The Cat In Motion (The Essential Cat)

The Cat In Motion

The movement of a cat must match its role as a hunter, often of fast moving and agile prey. The cat's body must provide rapid acceleration, a burst of high speed and nimbleness in order to change course smoothly and to cope with variations in the terrain. It must be silent and allow for attacks with paws or bites with jaws while the cat is still in motion. It must also permit athletic leas and jumps. The cat's particular built is perfectly designed to achieve all this.


Because the feline predator must save its strength for the brief dash of the finale charge, it has learned how to conserve energy at other times.

The cat therefore walks with minimum expenditure of energy. it places its feet in a diagonal pattern, left hind foot followed by right hind foot and finally left fore foot. The fore and hind limbs do not move simultaneously, but slightly out of phase, with the hind one moving slightly in advance of the fore.

The animal's centre of gravity it set towards the head, with the fore limbs supporting the frame and actually exerting a slightly retarding effect. The push forward comes from the hind legs.

As mentioned earlier, true cats have digitigrade feed; they walk on the tips of their toes. Such an arrangement, comparable with the human athlete who sprints along on the tips of his or her toes, is ideal for running.


The cat is a sprint specialist, a Carl Lewis rather than a Sebastian Coe. When it runs its limbs are totally extended in the air. While the fore feet are on the ground, the highly flexible spine bends like a spring allowing the rear end to continue moving forwards in an uninterrupted fluid fashion. This system enables a cat to increase its speed by stretching its trunk fully and lengthening its stride, rather than increasing the number of times the feet hit the ground. At the gallop the retardation forces exerted by the contact of limbs with the ground completely disappear.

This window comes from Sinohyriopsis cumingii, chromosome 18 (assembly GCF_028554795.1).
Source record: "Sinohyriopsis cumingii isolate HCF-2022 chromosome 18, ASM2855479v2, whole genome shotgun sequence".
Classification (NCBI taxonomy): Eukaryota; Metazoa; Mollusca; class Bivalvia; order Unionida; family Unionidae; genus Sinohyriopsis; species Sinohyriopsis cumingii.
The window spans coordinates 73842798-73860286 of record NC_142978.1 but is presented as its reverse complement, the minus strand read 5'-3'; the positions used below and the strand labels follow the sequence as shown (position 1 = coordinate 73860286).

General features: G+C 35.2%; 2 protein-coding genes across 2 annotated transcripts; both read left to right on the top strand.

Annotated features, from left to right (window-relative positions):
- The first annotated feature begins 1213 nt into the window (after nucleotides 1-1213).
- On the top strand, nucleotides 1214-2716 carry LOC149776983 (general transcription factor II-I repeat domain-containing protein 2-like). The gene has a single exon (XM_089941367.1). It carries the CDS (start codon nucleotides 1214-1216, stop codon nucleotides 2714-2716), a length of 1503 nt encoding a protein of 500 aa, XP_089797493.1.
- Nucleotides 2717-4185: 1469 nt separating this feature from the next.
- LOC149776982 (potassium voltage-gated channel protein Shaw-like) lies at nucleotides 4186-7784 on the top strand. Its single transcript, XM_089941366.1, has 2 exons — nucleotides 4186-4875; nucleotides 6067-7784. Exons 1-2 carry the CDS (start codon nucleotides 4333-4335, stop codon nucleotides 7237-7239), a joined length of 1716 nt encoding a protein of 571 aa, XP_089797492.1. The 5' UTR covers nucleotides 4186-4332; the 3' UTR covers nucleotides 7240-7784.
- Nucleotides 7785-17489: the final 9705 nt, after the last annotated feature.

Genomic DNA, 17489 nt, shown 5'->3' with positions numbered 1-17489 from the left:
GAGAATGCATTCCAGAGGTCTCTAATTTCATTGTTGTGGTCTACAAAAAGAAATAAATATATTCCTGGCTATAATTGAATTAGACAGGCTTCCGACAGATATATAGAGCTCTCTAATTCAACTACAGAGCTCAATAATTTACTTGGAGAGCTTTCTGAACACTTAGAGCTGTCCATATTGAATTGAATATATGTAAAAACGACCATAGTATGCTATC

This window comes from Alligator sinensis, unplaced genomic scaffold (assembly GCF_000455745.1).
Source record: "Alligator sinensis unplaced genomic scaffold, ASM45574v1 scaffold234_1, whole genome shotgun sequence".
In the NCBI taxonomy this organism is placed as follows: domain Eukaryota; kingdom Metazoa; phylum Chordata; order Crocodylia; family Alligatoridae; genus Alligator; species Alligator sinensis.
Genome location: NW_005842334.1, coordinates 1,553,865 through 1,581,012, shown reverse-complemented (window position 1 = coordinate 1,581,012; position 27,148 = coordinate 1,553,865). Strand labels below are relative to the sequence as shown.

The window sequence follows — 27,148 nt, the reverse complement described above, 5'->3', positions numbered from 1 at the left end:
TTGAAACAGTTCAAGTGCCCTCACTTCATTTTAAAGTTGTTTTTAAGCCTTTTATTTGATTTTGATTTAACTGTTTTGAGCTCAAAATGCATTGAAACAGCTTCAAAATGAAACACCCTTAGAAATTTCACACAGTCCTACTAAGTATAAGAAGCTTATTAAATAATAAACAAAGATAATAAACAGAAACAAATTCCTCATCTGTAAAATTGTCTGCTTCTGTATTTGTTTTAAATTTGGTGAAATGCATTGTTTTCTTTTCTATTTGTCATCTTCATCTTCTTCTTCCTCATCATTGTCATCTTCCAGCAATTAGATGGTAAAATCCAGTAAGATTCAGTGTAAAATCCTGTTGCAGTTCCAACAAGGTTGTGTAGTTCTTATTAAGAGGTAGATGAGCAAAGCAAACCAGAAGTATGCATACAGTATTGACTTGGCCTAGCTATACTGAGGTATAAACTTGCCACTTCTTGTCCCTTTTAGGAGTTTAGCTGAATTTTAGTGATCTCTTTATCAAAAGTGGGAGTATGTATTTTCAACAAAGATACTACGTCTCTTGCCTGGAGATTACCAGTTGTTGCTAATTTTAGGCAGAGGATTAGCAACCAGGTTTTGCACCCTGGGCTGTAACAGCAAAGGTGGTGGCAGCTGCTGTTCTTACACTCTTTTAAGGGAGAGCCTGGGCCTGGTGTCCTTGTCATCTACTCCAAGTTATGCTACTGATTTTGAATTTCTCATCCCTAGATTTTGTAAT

While domestic cats can cover about three times their own body length per cycle at full speed (around 31 mph or 50 kph) the cheetah can briefly attain 70 mph (112 kph) and perhaps a little more. it is interesting that the cheetah has unique grooves on the pads of its feet that act like the tread of a tyre in giving the animal grip when sprinting, and particularly when changing direction at high speed. Other cats, including domestic ones, have tough, but "treadless" pads.

The arrangement of the limbs of the cat shows adaptations for running, with long feet and relatively short bones near to the chest. The absence of a collarbone and the narrow chest are features which give the animal a longer stride.


The powerful back and hind leg muscles of the cat make it an efficient climber. The fore limbs, stretched forward with their hooked and extended claws, act like a mountaineer's crampons. If they can get a grip, the clawed hind feet will power the body swiftly upwards to another hold. Most climbs begin with an initial leap to gain height.

Good as they are at going up, cats are not any great shakes at coming down! The muscles of the hind limbs cannot be employed to hold the weight of the body back, and the claws curve the wrong way. That is why cats frequently find themselves stuck up trees or are seen letting themselves slither down, rear end first, in rather ungainly and haphazard fashion, relying on their claws to stop them making too undignified a landing.


Curiously, cats stay in trim without having to spend any time working out in a gymnasium or jogging round the park. The luxurious stretching which all cats indulge in may somehow provide all the exercise necessary to keep the animals in tip-top condition.

A complete lack of conventional exercise, combined with gross over feeding by doting humans eventually produces obesity, but this generally does not bring with it the ill-health and curtailed life one would expect in dogs and their owners. Cats seem to have mastered the secret of a life of leisure.